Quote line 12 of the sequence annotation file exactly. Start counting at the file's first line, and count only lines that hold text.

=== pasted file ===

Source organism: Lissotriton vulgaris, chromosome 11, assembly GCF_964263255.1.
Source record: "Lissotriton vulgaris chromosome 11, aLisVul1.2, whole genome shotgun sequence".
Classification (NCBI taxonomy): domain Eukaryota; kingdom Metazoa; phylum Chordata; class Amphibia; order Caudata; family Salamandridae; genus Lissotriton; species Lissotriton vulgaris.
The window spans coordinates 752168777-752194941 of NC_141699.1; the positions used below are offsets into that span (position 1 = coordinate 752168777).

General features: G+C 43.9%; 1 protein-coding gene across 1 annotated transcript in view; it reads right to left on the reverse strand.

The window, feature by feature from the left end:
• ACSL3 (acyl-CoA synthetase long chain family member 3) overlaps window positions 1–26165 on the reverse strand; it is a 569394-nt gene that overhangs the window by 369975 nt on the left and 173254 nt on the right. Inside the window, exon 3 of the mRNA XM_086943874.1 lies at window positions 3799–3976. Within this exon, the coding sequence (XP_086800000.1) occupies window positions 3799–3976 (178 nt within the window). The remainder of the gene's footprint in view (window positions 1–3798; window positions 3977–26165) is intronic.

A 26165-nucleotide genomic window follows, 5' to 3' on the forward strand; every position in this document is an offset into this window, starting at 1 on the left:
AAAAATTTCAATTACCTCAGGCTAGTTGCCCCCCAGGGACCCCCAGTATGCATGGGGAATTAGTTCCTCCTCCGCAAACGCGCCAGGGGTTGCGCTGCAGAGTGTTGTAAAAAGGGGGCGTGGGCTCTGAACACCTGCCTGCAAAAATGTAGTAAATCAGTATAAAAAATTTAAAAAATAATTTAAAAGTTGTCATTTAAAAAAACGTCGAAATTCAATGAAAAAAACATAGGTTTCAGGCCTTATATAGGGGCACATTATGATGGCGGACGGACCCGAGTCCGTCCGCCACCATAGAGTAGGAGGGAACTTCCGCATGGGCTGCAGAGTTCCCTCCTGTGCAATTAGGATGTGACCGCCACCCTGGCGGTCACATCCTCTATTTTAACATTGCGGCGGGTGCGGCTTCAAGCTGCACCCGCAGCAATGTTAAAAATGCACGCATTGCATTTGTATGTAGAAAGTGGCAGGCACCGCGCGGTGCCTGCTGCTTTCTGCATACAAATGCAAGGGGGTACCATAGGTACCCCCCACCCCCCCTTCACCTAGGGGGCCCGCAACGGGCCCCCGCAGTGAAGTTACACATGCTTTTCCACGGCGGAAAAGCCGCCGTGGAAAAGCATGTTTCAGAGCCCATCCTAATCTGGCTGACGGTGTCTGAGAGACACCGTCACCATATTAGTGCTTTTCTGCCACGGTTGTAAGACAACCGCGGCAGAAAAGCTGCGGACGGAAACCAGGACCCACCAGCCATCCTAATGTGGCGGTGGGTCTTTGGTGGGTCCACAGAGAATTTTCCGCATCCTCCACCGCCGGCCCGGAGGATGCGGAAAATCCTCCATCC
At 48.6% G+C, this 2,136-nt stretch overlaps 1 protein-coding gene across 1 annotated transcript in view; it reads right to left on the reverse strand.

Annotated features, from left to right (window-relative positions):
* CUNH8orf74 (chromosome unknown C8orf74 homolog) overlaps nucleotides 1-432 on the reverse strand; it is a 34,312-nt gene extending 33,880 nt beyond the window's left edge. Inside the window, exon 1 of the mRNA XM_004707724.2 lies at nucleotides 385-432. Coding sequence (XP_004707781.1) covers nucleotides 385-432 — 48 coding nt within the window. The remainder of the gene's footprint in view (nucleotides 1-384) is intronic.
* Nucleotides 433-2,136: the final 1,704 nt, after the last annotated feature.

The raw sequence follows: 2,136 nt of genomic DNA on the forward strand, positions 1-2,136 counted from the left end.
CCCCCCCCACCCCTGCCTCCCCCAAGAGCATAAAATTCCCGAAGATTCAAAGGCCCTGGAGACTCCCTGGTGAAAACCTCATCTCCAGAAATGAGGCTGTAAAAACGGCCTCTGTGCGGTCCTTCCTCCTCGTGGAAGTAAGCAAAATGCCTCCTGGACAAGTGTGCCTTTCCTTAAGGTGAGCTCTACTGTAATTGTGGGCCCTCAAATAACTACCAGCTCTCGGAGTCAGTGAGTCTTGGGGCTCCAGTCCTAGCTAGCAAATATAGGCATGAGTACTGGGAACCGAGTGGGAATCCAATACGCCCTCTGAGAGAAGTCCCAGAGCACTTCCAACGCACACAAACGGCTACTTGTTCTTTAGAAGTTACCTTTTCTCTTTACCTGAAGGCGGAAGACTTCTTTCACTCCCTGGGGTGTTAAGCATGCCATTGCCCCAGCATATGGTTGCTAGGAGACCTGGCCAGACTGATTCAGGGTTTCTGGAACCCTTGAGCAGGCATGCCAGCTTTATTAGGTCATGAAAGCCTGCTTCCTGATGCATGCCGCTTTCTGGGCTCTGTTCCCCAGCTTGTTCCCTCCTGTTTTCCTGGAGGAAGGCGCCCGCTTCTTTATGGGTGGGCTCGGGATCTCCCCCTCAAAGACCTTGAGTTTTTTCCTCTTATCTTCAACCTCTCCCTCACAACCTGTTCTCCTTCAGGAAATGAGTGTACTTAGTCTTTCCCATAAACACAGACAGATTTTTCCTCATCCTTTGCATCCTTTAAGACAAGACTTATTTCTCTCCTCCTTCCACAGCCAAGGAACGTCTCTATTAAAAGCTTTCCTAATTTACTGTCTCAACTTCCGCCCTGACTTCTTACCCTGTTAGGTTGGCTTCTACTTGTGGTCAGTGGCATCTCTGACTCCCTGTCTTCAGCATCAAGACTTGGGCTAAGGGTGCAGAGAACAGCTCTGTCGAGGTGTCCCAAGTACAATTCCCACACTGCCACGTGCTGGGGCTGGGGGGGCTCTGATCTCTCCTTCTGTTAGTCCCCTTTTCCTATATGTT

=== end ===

* CUNH8orf74 (chromosome unknown C8orf74 homolog) overlaps nucleotides 1-432 on the reverse strand; it is a 34,312-nt gene extending 33,880 nt beyond the window's left edge. Inside the window, exon 1 of the mRNA XM_004707724.2 lies at nucleotides 385-432. Coding sequence (XP_004707781.1) covers nucleotides 385-432 — 48 coding nt within the window. The remainder of the gene's footprint in view (nucleotides 1-384) is intronic.